Video Collaboration Takes Human Resources to New Levels
Human resource (HR) departments are entrusted with an organization's biggest asset—its workforce. That's why HR professionals are embracing new tools and technology, including video-enabled business applications, to help ensure that they are connecting, communicating, and collaborating in the most efficient ways possible. By becoming adopters of video conferencing and related solutions, HR leaders can make improvements in areas including talent acquisition, training and development, employee engagement, and more.
How HR Departments Use Videoconferencing
The videoconferencing industry is growing rapidly. In fact, the global market for its equipment and services was valued at $3.69 billion in 2014, with projected expansion at a CAGR (compound annual growth rate) of 8.25 percent from 2015-2023.
Take a look at four ways in which videoconferencing can benefit enterprise HR departments, too:
Expand your talent search beyond geographical limits. To say the workforce today is a global one would be an understatement. Thirty-seven percent of U.S. workers alone report telecommuting either completely or partially. Fortune 1000 companies on a global scale continue to restructure their workplaces to include spaces dedicated to video collaboration with employees or clients who are remotely located. When enterprise companies encourage HR departments to fill vacancies based on aptitude and not addresses, everybody wins.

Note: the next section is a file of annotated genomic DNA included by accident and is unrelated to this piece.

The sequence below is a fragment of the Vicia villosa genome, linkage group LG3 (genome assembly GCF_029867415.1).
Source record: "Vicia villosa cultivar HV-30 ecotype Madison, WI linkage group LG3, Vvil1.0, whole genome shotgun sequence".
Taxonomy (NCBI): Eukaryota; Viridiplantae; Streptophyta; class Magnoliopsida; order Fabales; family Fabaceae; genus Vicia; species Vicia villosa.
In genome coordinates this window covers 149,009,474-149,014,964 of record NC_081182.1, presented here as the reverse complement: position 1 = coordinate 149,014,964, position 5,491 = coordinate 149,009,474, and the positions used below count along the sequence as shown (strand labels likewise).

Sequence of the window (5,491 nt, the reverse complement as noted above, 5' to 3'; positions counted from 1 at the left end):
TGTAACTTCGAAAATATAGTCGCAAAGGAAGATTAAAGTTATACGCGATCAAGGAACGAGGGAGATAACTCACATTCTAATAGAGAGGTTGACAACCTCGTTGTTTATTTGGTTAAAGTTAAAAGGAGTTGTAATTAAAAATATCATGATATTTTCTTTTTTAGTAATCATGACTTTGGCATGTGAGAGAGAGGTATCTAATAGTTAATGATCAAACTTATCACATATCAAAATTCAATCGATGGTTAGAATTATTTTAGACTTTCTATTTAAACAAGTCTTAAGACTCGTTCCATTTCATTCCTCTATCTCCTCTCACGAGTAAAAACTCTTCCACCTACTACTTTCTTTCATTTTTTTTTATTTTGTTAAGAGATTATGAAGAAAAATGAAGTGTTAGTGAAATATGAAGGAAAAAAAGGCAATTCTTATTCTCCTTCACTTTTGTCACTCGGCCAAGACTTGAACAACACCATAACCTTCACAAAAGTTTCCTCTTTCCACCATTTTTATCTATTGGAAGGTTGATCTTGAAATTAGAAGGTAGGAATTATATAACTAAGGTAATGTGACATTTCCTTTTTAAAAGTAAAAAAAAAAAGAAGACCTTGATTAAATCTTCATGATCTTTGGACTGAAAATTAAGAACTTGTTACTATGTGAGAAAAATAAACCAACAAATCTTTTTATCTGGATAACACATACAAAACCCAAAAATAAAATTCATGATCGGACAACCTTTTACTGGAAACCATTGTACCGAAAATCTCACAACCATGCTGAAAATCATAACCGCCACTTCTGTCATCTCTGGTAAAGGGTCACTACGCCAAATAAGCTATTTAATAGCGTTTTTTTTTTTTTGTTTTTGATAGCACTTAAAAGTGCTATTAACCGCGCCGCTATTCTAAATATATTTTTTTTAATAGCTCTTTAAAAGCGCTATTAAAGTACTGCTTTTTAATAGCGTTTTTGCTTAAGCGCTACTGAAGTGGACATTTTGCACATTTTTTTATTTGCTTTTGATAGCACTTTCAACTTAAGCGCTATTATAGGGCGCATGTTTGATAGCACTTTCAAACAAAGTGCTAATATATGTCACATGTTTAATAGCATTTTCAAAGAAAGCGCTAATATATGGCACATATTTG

Train more effectively and more often. A key observation from top performing enterprise brands—such as those listed in Fortune's 2015 ranking of the “100 Best Companies to Work For”—is that successful companies invest in training employees. In fact, the hourly employees from companies that made the list received 78 hours of training; administrative staffers completed 94 hours. Videoconferencing solutions allow HR heads, managers and even remotely located subject matter experts to wirelessly share documents in group training sessions (for instance, those on compliance or corporate policy). Similarly, video collaboration makes it more efficient to conduct training for new hires—including sharing files and data mid-session—without losing the benefits of face-to-face communication.
Reduce time-to-hire and cost-per-hire. Traveling to recruit and conduct in-person interviews can be expensive and time consuming, especially if there are multiple prospects vying for the same position. When HR departments use videoconferencing to conduct interviews and hold virtual recruitment events, the expense is just a fraction of what it would be to complete these tasks in-person—all without sacrificing effectiveness. Candidates can interview from their mobile phones or laptops, making the process user-friendly and dynamic.
Create a communicative and flexible workplace culture. Replacing an employee who leaves a position is costly from both a resource and financial perspective. For starters, the time and money it takes to retrain someone new can be daunting for HR departments. That's why more companies are focusing on improving company culture, a key attribute for employee satisfaction among Fortune's aforementioned Best Companies.
Adopting new technologies like videoconferencing can help illustrate that HR departments care about flexibility and work life balance. And as studies show, creating a communicative and collaborative workplace culture can increase satisfaction and help retain valuable employees.
Video collaboration technologies have a place in many parts of a company, but they're especially useful when it comes to HR departments. After all, HR professionals are in the people business, and video can help foster more connections and enhance collaborations among those who use it.